The way the political administrations in multiple states are treating Asaram “Bapu,” the self-claimed spiritual guru who is alleged to have sexually assaulted a teenager, has given rise to several questions. About not only law enforcement but also law implementation.
We live in a democracy that believes in the rule of law. So why is Asaram being treated above law?
How is Asaram’s case different from other rape or sexual assault cases in our country? Political parties, especially the BJP, are trying to evade the issue by contending that nothing has been proved yet; that Asaram is innocent until proven guilty. Why do they recall such dictums only when it is convenient for them? Nothing has been proved against either Robert Vadra (in Haryana land deal allegations), Manmohan Singh (coal blocks allocation scam, among many others) or Narendra Modi (inciting 2002 Gujarat riots). So do BJP and Congress leaders not remember the innocent-until-proven-otherwise maxim when calling for their resignation/arrest? Would political leaders arguing for Asaram on these lines give the same long rope to the five men accused of raping a journalist in a Mumbai mill? Similarly, though the trial is on for nearly seven months now, none of the accused has yet been proven guilty in the Dec. 16 Delhi gang rape case either. So will the politicians say those men (and the juvenile) are as yet innocent?
If not, why is Asaram being given a benefit of doubt? Why can the authorities not treat this case like others?
Rajasthan Chief Minister Ashok Gehlot has said that no one is above the law, but then why is he refusing to give a clear reply on when will Asaram be arrested?
Jodhpur police, who are investigating the charges of sexual assault, after dropping the teenager’s allegation that the “guru” raped her in his ashram in Jodhpur, had on Aug. 26 issued summons to Asaram, asking him to appear before them by Aug. 30 to record his statement. That’s a four-day leeway anyway. Why? Do Jodhpur police reserve the same treatment for all men accused of sexual harassment?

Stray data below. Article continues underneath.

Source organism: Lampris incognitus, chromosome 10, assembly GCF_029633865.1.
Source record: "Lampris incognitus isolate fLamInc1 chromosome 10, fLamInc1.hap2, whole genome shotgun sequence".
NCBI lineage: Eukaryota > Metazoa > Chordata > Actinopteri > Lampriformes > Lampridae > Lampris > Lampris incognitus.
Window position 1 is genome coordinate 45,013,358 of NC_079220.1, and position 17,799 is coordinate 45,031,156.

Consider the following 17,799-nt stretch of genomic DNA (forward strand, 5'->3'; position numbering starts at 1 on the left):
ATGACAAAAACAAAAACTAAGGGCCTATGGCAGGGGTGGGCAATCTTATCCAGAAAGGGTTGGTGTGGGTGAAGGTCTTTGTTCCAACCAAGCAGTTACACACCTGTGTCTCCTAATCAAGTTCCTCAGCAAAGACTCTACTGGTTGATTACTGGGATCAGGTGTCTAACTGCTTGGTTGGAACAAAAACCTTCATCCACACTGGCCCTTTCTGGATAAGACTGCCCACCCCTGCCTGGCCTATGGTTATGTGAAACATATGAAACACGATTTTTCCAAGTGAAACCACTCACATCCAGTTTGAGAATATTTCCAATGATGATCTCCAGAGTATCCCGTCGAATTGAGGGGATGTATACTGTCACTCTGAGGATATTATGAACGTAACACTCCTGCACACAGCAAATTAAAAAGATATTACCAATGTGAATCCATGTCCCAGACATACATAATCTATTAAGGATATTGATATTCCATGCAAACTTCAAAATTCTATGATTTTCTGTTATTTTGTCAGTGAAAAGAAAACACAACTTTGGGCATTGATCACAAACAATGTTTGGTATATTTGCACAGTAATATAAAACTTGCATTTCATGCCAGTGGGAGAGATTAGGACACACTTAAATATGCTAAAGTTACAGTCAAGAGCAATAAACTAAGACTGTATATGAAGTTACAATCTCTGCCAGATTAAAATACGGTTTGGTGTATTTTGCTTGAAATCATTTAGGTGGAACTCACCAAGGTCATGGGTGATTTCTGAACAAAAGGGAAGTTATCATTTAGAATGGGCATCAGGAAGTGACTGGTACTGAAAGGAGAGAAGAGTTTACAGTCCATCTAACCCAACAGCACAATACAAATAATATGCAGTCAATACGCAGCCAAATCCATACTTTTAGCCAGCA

The police say there are some loopholes and contradictions in the girl’s statement, and which need to be investigated further. But shouldn’t the onus also be on Asaram to prove that her charges are wrong?
Having denied the charges, and also mocking the victim by calling her a “smart girl,” Asaram, on the run since the case was filed, had sought time till Sept. 16 to appear before the police. But why does he need time to record a statement if he is innocent?
Why is he running away from Jodhpur police and not assisting the probe?
And why are the government and the police ready to give him that time?
Asaram has been booked under IPC sections 376 (rape; though charge dropped subsequently), 342 (wrongful confinement), 506 (criminal intimidation) and 509 (words, gesture or act intended to insult modesty of a woman); section 8 of Prevention of Children from Sexual Offenses Act (POCSO) and sections 23 and 26 of Juvenile Justice Act in connection with the alleged assault. An FIR has already been lodged against him but he is still to be arrested. So does that mean Asaram, who had earlier said the Delhi gang rape victim was equally responsible for the fatal attack, is above law?
Is he being given time — and I stress the word “given,” for no other man accused of such a crime would get even a day to be free and bargain with the cops — because he has a certain “image” or enjoys political patronage?
In a scathing observation, the Supreme Court this week said a rapist’s offer to marry the rape survivor could never be a ground for letting off the guilty lightly. No compromise between rapists and rape survivors could reduce the gravity of the offense, the apex court said.
Does Asaram believe he can get past even the Supreme Court’s observation by calling the teenaged victim his “daughter”?
(Courtesy: Governance Now)